May 24, 2017


West Virginia is a deeply patriotic state. We have served at a higher rate than nearly every other state in all our nation’s wars. We have more Veterans, per capita, on the Vietnam Wall than any other state. Because of our proud heritage of service, we in West Virginia celebrate Memorial Day each year with profound reflection, pride and respect. This a day to pay tribute to our Fallen Service Members and say thank you, from the bottoms of our hearts, to their families, and to all who served and continue to serve. If you see someone wearing the Gold Star Pin, which symbolizes the ultimate sacrifice, thank them. If you see a Veteran, thank them. If you see a Service Member, thank them. I’ll be joining you in doing the same.

Greenbrier CBOC Opening

Senator Manchin speaks at the ribbon cutting ceremony for the new Veterans outpatient clinic in Greenbrier County on May 22.

Vietnam veterans live by the creed, "Never again will one generation of veterans abandon another."

Here in West Virginia, that creed is lived fully, every day. And I saw it lived more powerfully than in our successful fight to get a new outpatient health clinic for veterans in Greenbrier County.

Three years ago, the veterans outpatient clinic in Maxwelton was permanently shut down, leaving a real void in this area. Not having a clinic was simply unacceptable to me and to our local veterans, so we got to work.

Together with the Vietnam Veterans of Greenbrier County – especially Jim Smith and Jim Creasman – we held town halls and meetings. We sent countless emails. We had conference calls with people at the highest levels of the U.S. Department of Veterans Affairs.

We talked to anyone who would listen – including the Secretary of the VA, Bob McDonald, whom I invited and brought to Greenbrier County two years ago to underscore the great need for this clinic.

On Monday, we celebrated the payoff of all that hard work – with the doors officially opening at the new Community Based Outpatient Clinic (CBOC) for Veterans in Ronceverte.

After years with a temporary CBOC, veterans in the region now have permanent access to outpatient services including primary care, mental health, X-rays, telehealth, a laboratory, and a dedicated clinic for women. Veterans can seek these services at the new location – 228 Shamrock Lane in Ronceverte – from 7:30 a.m. to 4:30 p.m. Monday through Friday.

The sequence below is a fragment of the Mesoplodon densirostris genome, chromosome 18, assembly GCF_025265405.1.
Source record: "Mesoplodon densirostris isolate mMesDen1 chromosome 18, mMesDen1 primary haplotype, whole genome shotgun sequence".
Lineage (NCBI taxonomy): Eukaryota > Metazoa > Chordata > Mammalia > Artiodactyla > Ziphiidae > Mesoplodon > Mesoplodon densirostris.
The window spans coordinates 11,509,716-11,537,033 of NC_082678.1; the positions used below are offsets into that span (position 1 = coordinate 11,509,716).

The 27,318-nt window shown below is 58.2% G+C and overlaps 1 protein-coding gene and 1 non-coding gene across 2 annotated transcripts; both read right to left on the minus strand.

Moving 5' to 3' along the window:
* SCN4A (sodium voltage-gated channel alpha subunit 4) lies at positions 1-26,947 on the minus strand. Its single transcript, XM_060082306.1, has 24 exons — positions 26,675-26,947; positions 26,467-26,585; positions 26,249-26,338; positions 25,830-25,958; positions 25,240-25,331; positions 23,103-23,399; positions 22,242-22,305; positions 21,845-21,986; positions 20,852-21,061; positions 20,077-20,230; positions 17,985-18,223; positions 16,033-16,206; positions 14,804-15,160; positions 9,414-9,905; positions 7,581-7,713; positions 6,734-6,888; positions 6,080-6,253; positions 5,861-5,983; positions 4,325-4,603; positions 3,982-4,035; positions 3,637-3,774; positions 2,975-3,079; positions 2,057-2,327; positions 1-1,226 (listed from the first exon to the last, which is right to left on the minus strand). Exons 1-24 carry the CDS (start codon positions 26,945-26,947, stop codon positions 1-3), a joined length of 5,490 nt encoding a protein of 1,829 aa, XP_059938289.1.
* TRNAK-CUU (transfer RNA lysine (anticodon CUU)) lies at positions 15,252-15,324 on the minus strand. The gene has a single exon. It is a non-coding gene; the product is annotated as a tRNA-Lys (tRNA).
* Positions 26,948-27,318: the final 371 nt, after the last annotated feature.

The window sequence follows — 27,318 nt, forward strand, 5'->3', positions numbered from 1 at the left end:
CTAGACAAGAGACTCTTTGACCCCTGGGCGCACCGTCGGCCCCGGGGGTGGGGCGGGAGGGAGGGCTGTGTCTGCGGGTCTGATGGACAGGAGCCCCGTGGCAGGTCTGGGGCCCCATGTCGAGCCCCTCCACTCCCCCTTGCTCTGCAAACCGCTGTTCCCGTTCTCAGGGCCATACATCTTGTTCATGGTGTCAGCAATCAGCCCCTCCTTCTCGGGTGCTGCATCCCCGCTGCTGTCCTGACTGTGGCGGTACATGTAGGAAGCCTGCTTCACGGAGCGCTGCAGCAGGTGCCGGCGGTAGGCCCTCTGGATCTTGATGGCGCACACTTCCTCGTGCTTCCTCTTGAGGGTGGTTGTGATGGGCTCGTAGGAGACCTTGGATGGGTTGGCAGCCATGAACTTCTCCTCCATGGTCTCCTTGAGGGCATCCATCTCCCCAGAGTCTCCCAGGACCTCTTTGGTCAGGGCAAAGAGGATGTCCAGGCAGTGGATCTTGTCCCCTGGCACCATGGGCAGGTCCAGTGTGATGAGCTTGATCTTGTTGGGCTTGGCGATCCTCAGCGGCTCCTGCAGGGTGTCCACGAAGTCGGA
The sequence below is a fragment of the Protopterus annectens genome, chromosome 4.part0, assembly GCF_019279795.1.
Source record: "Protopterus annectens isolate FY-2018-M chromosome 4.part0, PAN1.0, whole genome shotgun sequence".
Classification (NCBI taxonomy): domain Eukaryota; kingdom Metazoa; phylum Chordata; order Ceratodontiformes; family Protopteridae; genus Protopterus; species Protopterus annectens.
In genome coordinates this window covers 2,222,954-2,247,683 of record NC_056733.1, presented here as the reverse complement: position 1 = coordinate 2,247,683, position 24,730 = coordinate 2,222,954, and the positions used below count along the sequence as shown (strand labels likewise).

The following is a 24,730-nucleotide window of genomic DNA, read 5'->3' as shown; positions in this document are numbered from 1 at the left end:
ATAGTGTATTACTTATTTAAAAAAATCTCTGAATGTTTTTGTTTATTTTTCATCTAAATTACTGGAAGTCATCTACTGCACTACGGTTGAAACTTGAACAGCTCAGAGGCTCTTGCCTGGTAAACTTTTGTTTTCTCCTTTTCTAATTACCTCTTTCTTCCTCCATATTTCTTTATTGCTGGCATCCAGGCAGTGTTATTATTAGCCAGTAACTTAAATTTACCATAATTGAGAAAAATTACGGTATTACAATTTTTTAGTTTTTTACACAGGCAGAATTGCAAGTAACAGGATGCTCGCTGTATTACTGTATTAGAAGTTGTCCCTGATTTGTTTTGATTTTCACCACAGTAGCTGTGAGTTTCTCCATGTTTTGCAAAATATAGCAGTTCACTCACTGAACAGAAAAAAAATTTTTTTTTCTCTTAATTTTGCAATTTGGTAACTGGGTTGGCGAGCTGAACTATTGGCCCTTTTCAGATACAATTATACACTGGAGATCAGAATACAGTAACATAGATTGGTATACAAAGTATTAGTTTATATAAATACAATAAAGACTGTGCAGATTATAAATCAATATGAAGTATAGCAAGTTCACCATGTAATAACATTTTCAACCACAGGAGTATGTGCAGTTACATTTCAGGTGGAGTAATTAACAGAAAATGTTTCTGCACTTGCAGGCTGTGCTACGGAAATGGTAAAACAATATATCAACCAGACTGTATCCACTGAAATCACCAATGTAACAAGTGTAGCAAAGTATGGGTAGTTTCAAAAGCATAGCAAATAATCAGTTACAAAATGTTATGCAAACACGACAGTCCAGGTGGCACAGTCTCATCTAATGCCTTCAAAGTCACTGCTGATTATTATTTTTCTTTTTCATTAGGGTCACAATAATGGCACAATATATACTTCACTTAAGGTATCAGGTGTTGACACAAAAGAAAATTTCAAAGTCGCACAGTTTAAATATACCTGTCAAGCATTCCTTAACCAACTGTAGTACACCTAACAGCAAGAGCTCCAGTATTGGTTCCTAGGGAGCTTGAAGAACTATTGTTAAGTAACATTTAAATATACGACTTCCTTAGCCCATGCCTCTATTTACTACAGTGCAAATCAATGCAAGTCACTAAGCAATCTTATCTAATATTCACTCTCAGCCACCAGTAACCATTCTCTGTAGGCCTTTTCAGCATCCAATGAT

One of my biggest honors as West Virginia’s United States Senator is serving on the Senate Veterans’ Affairs Committee. To best serve in this capacity, I have formed a statewide Veterans Advisory Group that provides direct feedback on legislation and issues facing the veterans community.

With input from this group, right now in Washington, I am working on legislation to name the Huntington VA Medical Center after our Medal of Honor recipient Woody Williams. I’m working on the Homeless Veterans Prevention Act of 2017. I’m a proud forming member of the Congressional Veterans Jobs Caucus, which is focused on decreasing the unemployment rate among our nation’s Veterans.

And I’ve been so proud to champion legislative successes for our veterans – including the HIRE Vets Act, which we passed this year; legislation that allows all Purple Heart awardees to participate in the G.I. Education Enhancement Program; a bill that improves services for our homeless veterans; and legislation that removes regulations on information sharing so veterans have great care no matter where they receive treatment.

The men and women who fought for all of us deserve nothing less than unending support.

Whether it’s pushing for policies that matter to veterans, getting this CBOC in Greenbrier County, helping veterans with their health care benefits or securing their long-overdue military medals, our veterans have always been there for us – and for each other – and I will always be there for them.